August 2014 Bar Bulletin
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August 2014 Bar Bulletin

Apple v. Samsung

Walking the Line: Don't Coach Your Experts

By Ryan H. Flax


Expert witnesses are a key component of almost every big litigation. As litigators, we rely on the evidence developed by our expert witnesses, presented as their testimony opinions based on the facts, to show jurors or the court why our client should prevail. Well, it's not as easy to do this as you think, because you can't control your experts and you also can't leave it up to them.

In federal court, experts are bound by Rule of Civil Procedure 26 to disclose the subject matter upon which they'll testify in court. As litigators, it's our job to make sure: (1) the expert report is accurate and comprehensive to the needed expert testimony that serves the client's litigation needs; and (2) that the expert is well prepared to be deposed and then testify on the subject matter of that report. Even very experienced expert witnesses need intense help preparing for depositions and trial testimony. Inexperienced expert witnesses require a ground-up education.

So what happens if that report, as it was served to opposing counsel when it was scheduled to be, doesn't jibe with what you need that expert to say in court? We have just received a free lesson in what not to do from Judge Lucy Koh in the current edition of the Apple v. Samsung patent litigation currently under way in the Northern District of California.

Just to lay a bit of foundation for this lesson, the case involves several patents of each company, which accused each other of infringement relating to smartphone technology. One of the Apple patents (the "647 patent") covers the swipe-to-unlock feature of the iPhone; another covers a feature called "quick links" found in Apple's devices.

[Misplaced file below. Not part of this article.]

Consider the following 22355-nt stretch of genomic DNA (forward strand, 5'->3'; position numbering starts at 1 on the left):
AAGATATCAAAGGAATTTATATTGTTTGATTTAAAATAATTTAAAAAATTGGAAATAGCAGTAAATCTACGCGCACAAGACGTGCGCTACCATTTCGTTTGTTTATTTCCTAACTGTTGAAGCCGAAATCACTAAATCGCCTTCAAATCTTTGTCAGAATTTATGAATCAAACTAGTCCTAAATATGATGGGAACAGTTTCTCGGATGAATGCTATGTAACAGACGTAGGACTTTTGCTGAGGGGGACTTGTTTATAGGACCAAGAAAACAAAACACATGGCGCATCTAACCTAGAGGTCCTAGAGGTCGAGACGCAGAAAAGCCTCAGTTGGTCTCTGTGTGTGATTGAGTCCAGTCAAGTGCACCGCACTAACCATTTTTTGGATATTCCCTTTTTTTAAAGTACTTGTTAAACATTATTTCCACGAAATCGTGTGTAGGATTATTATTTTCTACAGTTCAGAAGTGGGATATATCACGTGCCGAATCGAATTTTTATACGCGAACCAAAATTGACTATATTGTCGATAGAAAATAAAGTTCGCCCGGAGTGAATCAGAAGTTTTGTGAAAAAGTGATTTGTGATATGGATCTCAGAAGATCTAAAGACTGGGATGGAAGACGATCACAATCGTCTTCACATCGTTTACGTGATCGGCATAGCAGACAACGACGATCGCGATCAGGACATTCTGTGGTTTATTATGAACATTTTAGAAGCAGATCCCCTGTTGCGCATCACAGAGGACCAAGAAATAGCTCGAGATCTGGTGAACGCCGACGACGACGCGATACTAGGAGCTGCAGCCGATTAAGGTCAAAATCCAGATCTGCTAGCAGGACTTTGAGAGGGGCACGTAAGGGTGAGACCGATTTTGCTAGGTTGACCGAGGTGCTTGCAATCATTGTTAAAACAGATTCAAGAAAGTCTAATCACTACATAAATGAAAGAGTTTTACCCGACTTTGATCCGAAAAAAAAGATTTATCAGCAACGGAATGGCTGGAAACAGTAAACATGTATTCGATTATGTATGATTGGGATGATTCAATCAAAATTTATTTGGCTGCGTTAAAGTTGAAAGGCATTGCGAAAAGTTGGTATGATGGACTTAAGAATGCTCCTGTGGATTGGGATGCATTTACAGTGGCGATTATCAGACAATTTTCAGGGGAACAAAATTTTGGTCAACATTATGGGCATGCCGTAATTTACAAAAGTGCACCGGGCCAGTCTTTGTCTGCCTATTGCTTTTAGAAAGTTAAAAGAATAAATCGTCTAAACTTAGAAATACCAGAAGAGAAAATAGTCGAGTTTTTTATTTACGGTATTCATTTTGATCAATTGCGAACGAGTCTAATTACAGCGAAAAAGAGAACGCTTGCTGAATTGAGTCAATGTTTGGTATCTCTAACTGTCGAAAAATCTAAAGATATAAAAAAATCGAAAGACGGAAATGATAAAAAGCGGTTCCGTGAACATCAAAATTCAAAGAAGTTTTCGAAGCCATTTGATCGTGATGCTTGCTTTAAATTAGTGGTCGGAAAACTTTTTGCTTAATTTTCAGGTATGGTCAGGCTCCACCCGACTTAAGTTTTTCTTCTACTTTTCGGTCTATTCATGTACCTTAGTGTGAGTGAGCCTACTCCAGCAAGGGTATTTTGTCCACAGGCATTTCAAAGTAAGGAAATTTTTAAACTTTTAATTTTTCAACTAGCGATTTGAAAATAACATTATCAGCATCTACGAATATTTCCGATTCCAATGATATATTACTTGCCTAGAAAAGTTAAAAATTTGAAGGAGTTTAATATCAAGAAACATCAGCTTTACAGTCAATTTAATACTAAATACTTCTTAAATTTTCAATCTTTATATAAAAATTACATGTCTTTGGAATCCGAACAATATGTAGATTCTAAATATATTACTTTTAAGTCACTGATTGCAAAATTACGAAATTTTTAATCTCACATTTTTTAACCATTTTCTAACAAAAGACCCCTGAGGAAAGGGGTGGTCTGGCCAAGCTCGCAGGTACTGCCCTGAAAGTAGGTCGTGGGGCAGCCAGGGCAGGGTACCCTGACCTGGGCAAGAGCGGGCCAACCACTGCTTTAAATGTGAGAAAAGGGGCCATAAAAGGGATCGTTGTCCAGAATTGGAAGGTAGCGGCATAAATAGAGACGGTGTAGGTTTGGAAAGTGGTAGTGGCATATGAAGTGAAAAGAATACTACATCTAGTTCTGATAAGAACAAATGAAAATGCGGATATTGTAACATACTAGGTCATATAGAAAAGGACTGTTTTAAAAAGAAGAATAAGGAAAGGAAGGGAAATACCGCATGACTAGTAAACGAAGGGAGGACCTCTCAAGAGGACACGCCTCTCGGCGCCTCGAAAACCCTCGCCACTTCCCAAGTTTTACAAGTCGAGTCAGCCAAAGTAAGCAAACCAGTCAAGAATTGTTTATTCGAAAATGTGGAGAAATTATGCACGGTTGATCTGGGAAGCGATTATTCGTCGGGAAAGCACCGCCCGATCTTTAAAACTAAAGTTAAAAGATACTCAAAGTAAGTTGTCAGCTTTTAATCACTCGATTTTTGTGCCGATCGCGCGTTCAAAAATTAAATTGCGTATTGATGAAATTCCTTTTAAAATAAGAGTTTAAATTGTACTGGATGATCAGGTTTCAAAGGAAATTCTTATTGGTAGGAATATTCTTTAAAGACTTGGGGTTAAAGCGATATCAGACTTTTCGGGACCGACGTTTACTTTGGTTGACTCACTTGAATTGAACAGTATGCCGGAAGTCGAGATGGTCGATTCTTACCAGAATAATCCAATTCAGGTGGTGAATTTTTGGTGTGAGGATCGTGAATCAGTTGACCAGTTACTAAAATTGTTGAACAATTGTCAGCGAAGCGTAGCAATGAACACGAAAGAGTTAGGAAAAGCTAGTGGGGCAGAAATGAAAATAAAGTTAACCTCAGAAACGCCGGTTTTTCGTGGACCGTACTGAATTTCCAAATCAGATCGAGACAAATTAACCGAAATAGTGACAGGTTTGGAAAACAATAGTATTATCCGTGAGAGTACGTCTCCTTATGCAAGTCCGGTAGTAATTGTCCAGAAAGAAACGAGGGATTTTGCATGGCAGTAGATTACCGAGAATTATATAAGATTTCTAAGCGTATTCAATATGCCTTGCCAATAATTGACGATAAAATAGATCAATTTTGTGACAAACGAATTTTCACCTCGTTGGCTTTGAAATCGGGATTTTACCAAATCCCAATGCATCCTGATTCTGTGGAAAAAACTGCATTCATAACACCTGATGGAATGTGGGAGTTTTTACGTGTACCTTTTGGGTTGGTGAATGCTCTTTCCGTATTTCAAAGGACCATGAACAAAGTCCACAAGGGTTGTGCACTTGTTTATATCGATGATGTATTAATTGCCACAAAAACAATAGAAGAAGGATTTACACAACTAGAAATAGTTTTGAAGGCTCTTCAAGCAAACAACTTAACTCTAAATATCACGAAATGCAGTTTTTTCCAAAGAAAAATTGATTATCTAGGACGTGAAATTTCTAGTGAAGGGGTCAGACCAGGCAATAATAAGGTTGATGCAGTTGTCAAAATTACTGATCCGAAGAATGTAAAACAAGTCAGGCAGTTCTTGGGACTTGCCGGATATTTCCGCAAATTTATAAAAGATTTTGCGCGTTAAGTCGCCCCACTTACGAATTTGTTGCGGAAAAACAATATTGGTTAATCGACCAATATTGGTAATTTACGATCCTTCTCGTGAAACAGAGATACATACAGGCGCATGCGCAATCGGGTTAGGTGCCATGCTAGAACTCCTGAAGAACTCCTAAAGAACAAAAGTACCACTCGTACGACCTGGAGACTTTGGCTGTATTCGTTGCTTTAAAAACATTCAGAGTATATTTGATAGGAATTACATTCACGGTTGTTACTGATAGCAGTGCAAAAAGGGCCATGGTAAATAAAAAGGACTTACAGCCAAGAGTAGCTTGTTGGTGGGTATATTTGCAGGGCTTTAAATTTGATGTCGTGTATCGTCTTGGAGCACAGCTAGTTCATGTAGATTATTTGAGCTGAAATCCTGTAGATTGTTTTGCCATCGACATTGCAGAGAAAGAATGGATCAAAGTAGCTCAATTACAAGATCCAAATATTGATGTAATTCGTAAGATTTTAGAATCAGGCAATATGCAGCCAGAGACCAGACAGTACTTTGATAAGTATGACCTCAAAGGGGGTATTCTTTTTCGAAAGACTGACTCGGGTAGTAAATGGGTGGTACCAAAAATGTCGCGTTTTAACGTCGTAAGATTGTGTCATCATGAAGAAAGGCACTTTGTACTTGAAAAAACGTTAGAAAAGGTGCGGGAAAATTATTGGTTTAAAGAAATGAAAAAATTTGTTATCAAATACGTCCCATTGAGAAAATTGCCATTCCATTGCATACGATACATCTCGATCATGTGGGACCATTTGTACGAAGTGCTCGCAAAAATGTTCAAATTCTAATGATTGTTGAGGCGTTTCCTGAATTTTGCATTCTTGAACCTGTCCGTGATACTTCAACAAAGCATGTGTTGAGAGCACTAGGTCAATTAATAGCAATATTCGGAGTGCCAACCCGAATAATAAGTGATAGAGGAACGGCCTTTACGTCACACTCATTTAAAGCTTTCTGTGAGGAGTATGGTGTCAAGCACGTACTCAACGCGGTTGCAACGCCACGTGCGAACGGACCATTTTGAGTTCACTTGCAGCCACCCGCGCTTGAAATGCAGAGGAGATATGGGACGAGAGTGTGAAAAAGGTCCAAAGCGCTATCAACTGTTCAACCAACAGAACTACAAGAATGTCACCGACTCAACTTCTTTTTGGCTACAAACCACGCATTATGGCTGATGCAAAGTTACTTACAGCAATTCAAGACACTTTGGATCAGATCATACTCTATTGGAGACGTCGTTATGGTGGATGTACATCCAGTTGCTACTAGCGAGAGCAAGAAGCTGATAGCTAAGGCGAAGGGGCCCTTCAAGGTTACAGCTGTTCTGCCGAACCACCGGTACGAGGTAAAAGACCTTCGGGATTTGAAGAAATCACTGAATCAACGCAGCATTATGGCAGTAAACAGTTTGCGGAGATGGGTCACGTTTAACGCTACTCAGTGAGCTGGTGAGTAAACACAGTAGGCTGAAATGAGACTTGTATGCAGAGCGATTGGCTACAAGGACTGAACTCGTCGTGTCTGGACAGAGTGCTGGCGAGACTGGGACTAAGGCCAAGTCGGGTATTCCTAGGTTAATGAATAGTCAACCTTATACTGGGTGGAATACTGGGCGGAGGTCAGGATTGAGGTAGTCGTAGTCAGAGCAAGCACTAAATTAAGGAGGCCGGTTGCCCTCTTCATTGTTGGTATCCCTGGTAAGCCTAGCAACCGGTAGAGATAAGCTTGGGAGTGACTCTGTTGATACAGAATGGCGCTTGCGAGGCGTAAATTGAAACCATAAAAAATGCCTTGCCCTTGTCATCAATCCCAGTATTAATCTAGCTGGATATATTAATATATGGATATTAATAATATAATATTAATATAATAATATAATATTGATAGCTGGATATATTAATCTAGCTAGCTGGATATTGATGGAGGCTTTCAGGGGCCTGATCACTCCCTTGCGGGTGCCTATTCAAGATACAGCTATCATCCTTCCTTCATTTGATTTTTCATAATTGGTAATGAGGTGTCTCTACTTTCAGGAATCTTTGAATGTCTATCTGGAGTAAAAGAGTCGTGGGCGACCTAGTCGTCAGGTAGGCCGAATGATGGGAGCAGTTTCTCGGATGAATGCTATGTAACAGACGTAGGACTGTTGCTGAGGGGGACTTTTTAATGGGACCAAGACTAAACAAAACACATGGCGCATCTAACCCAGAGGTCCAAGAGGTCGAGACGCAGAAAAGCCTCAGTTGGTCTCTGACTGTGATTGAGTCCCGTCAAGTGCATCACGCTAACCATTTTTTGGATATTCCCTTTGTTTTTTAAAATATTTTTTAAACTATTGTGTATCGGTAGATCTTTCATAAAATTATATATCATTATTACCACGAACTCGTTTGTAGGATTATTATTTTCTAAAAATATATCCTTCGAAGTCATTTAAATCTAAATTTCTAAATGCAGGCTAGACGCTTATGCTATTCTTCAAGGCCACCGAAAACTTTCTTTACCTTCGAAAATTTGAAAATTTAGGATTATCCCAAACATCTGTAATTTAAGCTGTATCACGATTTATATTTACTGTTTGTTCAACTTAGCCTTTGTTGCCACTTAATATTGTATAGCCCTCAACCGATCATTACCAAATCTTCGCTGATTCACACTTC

This later patent has just been returned to the Samsung litigation based upon an order by the U.S. Court of Appeals for the Federal Circuit, which in an opinion on April 25 revived the patent by affirming a claim construction by Judge Richard A. Posner from a different case by Apple against Motorola. Judge Posner's claim construction contrasted with that of Judge Koh in the Samsung litigation.

Confused? So was the judge and so were the parties and so were their experts.

"Quick links" refers to a software function that recognizes text and other things viewable on a smartphone, e.g., a phone number, an email address, a date or a name, and provides an automatic link to other relevant functions in the phone, such as dialing that phone number, drafting an email, adding a calendar event or adding a contact.

Earlier in the Samsung trial, Apple argued that Motorola-related case information be excluded. Judge Koh agreed and, so, neither Apple nor Samsung presented evidence relating to Judge Posner's claim construction of the 647 patent (a key to the divergent construction seems to be that a separate tool, called an "analyzer server," is required as a go-between for the recognizable link and the related functionality).

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